From the baseball fields of Elon to working for the New York Yankees and sports media giant Overtime, Alex Day ‘16 has had a riveting and exciting career post-Elon.
Alex Day ’16 found Elon almost coincidental. During one trip to North Carolina for a high school baseball tournament, Day decided to take a tour around Elon’s campus.
Instantly, he made Elon his top choice due to the beauty of the campus and his strong interest in the School of Communications. Once Day arrived at Elon, he became involved in multiple student organizations, playing for and coaching the club baseball team and working for Elon Phoenix Weekly and Elon Local News (now known as ENN), as well as majoring in broadcast journalism.
Day does admit to a few bumps in his transition post-graduation.
“I was the only one in my friend group without a job at graduation, but that changed later that summer when I got hired to be a production assistant for Duke’s Blue Devil Network in Durham,” Day said.
It was his foot in the door and he was able to create digital content with the basketball, football, baseball, volleyball and field hockey teams on a daily basis.
“It was an Elon alum, Nolan Elingburg ‘11 G’12, who hired me, and I’m still grateful for the opportunity he gave me,” Day said.
Day went on to work at Duke for nine months before ultimately landing his dream job working for the New York Yankees. He ended up working there for over three years, winning two New York Emmys during his tenure.
However, Day’s stint at the Yankees ended during the COVID-19 pandemic.
“I got furloughed in August 2020. It was expected, but definitely a bummer, and I had a hard time finding a new job during COVID.”
But Day used this time to create a new opportunity for himself.
“I pivoted. Most of my reels were from Elon, so I decided to put my production skills to good use and start creating my own content for a page I called ‘No Huddle Sports.’ After months of limited traction, everything changed in January 2021,” Day said.
He put out a series of videos on TikTok giving rapid-fire sports takes, and it took off. Over the next several months, he continued putting out content every single day, rapidly building a following mostly on TikTok. Later that summer, the sports media startup Overtime reached out about him being a sports content creator on their site.
“And I’ve been at OT for over two years now,” Day said.
Since working at Overtime, Day has done a variety of projects. While he was originally hired to do sports betting, Day took a different approach looking to highlight the fan experience.
“Whether it’s celebrating the highs of winning, to voicing frustration with the general manager, to just having the conversations two people would have about their favorite team at a bar, I’ve tried to capture that over my past two years at Overtime,” he said.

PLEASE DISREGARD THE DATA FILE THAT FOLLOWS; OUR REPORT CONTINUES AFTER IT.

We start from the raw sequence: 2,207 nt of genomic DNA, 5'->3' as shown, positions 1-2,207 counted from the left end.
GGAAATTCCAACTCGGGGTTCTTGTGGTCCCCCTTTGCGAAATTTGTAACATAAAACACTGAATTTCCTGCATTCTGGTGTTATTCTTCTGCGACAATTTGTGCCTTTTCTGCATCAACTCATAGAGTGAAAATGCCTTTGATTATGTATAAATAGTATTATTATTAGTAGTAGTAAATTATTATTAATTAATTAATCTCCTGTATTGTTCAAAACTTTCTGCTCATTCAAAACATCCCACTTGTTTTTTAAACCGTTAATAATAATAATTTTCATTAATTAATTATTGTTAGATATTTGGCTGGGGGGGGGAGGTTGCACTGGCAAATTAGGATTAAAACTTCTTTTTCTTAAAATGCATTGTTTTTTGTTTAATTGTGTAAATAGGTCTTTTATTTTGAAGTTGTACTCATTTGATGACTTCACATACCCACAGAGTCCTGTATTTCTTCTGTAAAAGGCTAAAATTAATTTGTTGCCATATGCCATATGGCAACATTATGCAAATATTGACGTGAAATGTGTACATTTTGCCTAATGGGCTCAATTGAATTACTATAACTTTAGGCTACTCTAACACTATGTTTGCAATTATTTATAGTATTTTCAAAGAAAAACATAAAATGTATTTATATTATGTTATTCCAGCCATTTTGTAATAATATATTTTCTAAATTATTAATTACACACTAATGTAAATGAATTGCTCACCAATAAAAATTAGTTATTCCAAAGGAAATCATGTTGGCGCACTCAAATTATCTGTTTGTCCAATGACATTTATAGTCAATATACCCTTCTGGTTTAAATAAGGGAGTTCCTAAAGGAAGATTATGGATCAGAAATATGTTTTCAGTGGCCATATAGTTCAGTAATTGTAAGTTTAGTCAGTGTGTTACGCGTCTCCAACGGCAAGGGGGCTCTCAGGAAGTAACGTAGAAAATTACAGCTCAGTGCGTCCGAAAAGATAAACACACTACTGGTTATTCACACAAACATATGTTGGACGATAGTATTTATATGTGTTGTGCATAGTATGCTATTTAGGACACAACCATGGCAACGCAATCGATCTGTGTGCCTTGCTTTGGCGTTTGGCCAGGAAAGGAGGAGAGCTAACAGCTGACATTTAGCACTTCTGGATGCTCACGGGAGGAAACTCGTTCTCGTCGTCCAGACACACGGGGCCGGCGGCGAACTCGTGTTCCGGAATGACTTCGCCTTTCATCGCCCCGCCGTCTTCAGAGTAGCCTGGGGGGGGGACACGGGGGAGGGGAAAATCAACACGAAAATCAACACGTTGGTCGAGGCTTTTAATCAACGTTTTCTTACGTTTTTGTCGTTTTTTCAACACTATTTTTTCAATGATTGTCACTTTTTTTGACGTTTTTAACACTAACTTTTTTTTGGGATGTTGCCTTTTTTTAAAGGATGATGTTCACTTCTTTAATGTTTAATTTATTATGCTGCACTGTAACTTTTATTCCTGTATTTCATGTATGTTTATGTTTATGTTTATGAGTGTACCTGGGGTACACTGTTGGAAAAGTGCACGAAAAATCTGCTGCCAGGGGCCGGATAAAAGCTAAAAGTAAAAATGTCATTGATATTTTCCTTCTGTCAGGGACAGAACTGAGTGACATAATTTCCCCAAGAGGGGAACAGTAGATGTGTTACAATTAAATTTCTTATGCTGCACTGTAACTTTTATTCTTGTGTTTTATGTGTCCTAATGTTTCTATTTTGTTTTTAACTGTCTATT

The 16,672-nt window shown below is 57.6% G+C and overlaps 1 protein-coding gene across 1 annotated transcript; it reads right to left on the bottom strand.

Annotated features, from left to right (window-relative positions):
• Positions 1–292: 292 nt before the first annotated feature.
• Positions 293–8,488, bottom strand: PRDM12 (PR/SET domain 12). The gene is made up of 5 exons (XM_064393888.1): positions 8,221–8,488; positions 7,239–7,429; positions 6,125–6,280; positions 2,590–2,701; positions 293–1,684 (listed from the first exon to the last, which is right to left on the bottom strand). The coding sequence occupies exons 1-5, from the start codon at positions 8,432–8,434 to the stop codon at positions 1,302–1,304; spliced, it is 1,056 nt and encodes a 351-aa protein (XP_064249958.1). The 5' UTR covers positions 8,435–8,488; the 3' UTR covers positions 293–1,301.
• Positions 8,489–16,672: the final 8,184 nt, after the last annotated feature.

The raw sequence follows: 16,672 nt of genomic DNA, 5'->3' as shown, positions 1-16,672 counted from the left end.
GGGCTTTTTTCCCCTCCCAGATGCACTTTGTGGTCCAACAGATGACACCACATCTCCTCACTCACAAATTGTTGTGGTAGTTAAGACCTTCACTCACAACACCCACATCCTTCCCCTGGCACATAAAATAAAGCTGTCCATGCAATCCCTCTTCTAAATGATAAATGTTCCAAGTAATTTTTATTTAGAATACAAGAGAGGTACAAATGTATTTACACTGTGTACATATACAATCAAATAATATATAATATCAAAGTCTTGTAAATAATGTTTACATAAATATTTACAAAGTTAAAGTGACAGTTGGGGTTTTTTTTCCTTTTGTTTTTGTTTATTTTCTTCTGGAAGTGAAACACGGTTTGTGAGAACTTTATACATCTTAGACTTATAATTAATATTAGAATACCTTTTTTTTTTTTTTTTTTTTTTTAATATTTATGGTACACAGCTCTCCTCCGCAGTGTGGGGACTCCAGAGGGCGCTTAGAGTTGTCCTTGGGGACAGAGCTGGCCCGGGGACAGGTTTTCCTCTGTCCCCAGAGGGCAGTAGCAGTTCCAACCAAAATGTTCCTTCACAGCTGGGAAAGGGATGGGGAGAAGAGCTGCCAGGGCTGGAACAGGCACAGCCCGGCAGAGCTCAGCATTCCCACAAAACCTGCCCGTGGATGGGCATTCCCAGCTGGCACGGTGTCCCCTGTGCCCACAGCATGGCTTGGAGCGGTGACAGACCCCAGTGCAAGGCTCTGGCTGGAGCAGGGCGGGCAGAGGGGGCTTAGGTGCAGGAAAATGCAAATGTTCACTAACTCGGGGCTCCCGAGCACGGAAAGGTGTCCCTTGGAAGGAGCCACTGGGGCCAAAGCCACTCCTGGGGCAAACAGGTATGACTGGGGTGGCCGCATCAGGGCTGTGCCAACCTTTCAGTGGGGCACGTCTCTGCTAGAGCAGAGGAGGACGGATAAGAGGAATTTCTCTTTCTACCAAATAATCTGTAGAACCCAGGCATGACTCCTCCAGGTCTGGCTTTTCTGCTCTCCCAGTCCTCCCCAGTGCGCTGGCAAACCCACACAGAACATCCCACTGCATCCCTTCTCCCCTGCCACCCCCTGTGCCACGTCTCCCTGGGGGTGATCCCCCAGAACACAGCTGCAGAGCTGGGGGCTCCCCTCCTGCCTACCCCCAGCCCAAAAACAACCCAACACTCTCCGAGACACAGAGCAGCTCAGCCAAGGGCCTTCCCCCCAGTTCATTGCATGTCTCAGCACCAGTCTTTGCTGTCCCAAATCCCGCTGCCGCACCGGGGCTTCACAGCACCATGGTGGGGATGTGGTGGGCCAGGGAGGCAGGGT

Day has also captured the fan experience, including “man on the street” interviews with fans, interviews with athletes and celebrities, game-day vlogs, player storytelling and more. Since beginning at Overtime, Day’s role has evolved into not just making social content but also studio hosting and play-by-play broadcasts for “Overtime Elite” on Amazon Video.
When asked about his favorite projects at Overtime so far, Day says, “I always love interviewing fans because there’s a level of unfiltered dialogue that you can rarely get with athletes, but it’s been incredible getting to banter with some top athletes too. Ones that stick out to me are Jayson Tatum, Rob Gronkowski, DK Metcalf, CC Sabathia, JJ Watt, Kayvon Thibodeaux and Micah Parsons.”
Along with some favorite stories and interviews, Day said that one of the most rewarding parts of his journey so far has been that his current career has come out of a professional and personal crossroads.
Not only has personal dedication and determination helped Day succeed, but he also said that many of the experiences at Elon have helped him reach his goals in his current role.
“Three things come to my mind. One was a project in Rich Landesberg’s class to just go and find a story. I remember walking into a tattoo shop in Burlington with my friend Brianna McClelland saying, ‘Here goes nothing,’ and it being a huge success. That taught me to be curious and to always keep your eyes and ears open,” Day said.
“Two was doing a semester abroad. It’s easy to interact with the same people every day on campus, but talking to strangers from different cultures is something I do every day today. Lastly, is being a player-coach on the club baseball team. Being a leader amongst your peers isn’t just pressure, but it’s difficult. It’s not fun having tough conversations with friends when something goes wrong. That experience helped me maybe more than any other in the workplace,” he added.
For students interested in sports or social media creator roles, Day highlights the importance of storytelling.
“Whether it’s your story or telling other people’s stories, be engaging and concise. When I create a video, I think, ‘Is this entertaining or educational?’ If it’s not one of those two, the success rate goes down. Lastly, be persistent and consistent. I told myself I’d put out one video a day Monday-Friday when I got furloughed. I stuck with that even when I wasn’t finding any success. You have to stick with it.”
Overall, Day has had a variety of job experiences post-Elon. All of which were cultivated by an Elon education, experiences and relationships that highlight the legacy of Elon graduates. Day is an example to current students to pursue their dreams with the Elon community cheering them on.